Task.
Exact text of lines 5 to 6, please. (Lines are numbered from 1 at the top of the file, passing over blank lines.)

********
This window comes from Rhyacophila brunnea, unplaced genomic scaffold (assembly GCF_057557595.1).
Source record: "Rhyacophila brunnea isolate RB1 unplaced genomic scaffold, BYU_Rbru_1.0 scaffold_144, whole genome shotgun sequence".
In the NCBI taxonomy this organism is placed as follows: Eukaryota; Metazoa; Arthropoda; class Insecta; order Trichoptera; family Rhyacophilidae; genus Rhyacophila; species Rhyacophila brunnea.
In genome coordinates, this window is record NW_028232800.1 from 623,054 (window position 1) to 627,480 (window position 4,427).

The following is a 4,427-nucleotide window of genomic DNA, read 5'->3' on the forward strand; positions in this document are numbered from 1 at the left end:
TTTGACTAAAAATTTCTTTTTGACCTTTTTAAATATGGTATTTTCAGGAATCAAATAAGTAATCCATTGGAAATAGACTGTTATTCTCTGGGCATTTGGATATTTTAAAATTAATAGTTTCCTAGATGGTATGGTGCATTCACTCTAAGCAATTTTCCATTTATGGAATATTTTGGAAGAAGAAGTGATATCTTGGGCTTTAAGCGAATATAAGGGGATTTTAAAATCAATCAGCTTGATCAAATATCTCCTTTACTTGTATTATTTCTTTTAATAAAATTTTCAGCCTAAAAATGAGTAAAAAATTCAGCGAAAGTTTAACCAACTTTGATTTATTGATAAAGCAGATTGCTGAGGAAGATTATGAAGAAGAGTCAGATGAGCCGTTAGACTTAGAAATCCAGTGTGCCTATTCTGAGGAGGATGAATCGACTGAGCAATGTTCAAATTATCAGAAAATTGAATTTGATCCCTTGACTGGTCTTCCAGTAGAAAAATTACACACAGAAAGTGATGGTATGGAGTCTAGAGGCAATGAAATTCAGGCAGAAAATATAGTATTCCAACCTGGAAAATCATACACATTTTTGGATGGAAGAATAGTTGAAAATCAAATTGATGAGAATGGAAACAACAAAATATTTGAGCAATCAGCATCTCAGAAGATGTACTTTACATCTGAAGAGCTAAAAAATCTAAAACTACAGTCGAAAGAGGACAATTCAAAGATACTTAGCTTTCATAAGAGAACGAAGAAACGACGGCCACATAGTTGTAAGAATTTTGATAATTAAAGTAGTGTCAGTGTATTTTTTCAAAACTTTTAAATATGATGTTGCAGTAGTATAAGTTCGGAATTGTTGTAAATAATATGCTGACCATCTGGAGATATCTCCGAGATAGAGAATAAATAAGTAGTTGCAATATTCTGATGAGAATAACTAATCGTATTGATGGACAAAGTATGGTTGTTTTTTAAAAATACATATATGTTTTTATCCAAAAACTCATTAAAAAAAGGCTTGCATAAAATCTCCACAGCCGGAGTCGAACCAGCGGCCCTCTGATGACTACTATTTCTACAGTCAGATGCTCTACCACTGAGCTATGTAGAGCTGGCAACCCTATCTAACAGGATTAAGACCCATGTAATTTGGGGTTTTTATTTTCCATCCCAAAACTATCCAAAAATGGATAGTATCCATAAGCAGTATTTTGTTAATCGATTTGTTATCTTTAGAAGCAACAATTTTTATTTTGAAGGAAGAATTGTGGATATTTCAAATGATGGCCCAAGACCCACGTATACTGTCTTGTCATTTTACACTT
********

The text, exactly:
The following is a 4,427-nucleotide window of genomic DNA, read 5'->3' on the forward strand; positions in this document are numbered from 1 at the left end:
TTTGACTAAAAATTTCTTTTTGACCTTTTTAAATATGGTATTTTCAGGAATCAAATAAGTAATCCATTGGAAATAGACTGTTATTCTCTGGGCATTTGGATATTTTAAAATTAATAGTTTCCTAGATGGTATGGTGCATTCACTCTAAGCAATTTTCCATTTATGGAATATTTTGGAAGAAGAAGTGATATCTTGGGCTTTAAGCGAATATAAGGGGATTTTAAAATCAATCAGCTTGATCAAATATCTCCTTTACTTGTATTATTTCTTTTAATAAAATTTTCAGCCTAAAAATGAGTAAAAAATTCAGCGAAAGTTTAACCAACTTTGATTTATTGATAAAGCAGATTGCTGAGGAAGATTATGAAGAAGAGTCAGATGAGCCGTTAGACTTAGAAATCCAGTGTGCCTATTCTGAGGAGGATGAATCGACTGAGCAATGTTCAAATTATCAGAAAATTGAATTTGATCCCTTGACTGGTCTTCCAGTAGAAAAATTACACACAGAAAGTGATGGTATGGAGTCTAGAGGCAATGAAATTCAGGCAGAAAATATAGTATTCCAACCTGGAAAATCATACACATTTTTGGATGGAAGAATAGTTGAAAATCAAATTGATGAGAATGGAAACAACAAAATATTTGAGCAATCAGCATCTCAGAAGATGTACTTTACATCTGAAGAGCTAAAAAATCTAAAACTACAGTCGAAAGAGGACAATTCAAAGATACTTAGCTTTCATAAGAGAACGAAGAAACGACGGCCACATAGTTGTAAGAATTTTGATAATTAAAGTAGTGTCAGTGTATTTTTTCAAAACTTTTAAATATGATGTTGCAGTAGTATAAGTTCGGAATTGTTGTAAATAATATGCTGACCATCTGGAGATATCTCCGAGATAGAGAATAAATAAGTAGTTGCAATATTCTGATGAGAATAACTAATCGTATTGATGGACAAAGTATGGTTGTTTTTTAAAAATACATATATGTTTTTATCCAAAAACTCATTAAAAAAAGGCTTGCATAAAATCTCCACAGCCGGAGTCGAACCAGCGGCCCTCTGATGACTACTATTTCTACAGTCAGATGCTCTACCACTGAGCTATGTAGAGCTGGCAACCCTATCTAACAGGATTAAGACCCATGTAATTTGGGGTTTTTATTTTCCATCCCAAAACTATCCAAAAATGGATAGTATCCATAAGCAGTATTTTGTTAATCGATTTGTTATCTTTAGAAGCAACAATTTTTATTTTGAAGGAAGAATTGTGGATATTTCAAATGATGGCCCAAGACCCACGTATACTGTCTTGTCATTTTACACTT